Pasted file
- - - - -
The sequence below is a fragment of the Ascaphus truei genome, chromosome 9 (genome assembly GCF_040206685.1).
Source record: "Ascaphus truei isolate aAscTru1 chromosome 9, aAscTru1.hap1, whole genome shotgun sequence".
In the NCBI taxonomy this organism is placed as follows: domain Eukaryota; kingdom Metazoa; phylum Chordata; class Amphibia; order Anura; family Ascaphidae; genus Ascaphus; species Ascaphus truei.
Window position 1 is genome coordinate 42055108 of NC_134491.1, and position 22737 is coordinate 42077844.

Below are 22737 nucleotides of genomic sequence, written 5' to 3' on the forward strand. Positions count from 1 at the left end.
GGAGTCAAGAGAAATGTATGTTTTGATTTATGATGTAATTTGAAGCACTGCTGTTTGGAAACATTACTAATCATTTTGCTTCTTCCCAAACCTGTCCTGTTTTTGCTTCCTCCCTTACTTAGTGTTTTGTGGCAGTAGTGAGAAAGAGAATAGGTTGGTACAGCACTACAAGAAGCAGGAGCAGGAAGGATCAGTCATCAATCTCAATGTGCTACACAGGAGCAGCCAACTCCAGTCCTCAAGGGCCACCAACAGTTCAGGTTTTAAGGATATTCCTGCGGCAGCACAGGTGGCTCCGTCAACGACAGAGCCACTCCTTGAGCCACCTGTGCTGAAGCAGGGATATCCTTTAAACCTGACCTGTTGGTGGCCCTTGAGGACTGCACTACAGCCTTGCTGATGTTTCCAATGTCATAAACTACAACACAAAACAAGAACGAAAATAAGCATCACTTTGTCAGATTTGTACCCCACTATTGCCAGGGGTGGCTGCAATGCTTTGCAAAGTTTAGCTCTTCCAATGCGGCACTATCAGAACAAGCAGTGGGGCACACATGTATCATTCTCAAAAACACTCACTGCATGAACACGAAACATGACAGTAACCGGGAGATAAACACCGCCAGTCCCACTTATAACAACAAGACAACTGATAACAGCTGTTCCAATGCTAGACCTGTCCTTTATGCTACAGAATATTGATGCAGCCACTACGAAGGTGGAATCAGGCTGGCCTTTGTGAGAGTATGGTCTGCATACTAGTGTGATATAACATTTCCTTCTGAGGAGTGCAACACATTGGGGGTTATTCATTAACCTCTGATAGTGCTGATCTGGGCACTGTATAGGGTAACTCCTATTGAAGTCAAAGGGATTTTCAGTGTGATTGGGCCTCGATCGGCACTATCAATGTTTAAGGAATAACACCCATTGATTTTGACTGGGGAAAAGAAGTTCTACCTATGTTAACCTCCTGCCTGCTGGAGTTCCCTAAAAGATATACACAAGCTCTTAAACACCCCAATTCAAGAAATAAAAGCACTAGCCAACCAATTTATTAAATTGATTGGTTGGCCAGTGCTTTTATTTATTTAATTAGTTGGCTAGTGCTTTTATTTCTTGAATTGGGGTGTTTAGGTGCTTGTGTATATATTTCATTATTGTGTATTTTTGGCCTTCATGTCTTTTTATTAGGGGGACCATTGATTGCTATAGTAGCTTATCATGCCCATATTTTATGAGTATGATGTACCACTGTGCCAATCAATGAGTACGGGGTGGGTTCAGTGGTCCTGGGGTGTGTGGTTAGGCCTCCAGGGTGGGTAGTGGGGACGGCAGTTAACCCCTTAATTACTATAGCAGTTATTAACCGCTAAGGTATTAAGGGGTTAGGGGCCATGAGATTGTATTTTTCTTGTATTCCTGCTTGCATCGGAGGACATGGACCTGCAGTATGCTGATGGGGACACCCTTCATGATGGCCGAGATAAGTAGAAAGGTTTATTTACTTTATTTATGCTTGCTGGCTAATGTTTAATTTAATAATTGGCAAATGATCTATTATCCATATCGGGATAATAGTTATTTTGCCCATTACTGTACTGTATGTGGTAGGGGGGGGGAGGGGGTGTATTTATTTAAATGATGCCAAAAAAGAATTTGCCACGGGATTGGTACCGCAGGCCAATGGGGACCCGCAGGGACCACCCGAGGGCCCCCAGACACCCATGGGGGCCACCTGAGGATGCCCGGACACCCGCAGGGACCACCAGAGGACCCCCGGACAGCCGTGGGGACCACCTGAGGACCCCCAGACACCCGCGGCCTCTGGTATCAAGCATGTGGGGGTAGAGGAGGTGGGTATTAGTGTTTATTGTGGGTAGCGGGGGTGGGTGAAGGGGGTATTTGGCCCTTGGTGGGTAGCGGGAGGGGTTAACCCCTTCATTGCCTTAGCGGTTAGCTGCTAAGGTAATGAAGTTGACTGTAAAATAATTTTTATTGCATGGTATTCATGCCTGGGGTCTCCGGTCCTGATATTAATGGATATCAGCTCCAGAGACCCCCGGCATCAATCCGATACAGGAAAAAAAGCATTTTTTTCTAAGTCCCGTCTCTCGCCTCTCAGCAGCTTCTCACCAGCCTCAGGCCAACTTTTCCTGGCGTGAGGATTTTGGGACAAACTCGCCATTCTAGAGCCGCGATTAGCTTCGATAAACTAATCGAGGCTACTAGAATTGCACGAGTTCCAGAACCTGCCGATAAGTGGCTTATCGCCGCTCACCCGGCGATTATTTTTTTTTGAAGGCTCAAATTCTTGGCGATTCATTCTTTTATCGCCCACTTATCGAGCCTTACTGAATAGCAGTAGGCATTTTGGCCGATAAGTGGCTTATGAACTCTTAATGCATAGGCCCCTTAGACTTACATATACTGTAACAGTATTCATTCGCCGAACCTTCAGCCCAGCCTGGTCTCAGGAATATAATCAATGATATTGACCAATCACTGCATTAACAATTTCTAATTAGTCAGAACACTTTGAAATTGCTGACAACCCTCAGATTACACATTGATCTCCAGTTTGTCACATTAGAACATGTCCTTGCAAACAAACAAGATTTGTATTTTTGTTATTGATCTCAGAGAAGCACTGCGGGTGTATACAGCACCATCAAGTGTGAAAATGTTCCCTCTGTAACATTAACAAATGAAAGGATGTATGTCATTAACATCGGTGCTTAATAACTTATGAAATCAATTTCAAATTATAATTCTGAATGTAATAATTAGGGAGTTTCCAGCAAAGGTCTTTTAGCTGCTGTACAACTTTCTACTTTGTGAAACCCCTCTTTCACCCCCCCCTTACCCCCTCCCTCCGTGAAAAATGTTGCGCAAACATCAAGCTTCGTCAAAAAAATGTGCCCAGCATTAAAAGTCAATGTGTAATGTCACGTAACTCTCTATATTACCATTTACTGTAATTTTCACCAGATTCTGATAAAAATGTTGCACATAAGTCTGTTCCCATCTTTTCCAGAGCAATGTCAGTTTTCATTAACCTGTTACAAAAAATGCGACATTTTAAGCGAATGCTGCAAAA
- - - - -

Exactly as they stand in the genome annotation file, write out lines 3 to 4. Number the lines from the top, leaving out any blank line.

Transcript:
In the NCBI taxonomy this organism is placed as follows: domain Eukaryota; kingdom Metazoa; phylum Chordata; class Amphibia; order Anura; family Ascaphidae; genus Ascaphus; species Ascaphus truei.
Window position 1 is genome coordinate 42055108 of NC_134491.1, and position 22737 is coordinate 42077844.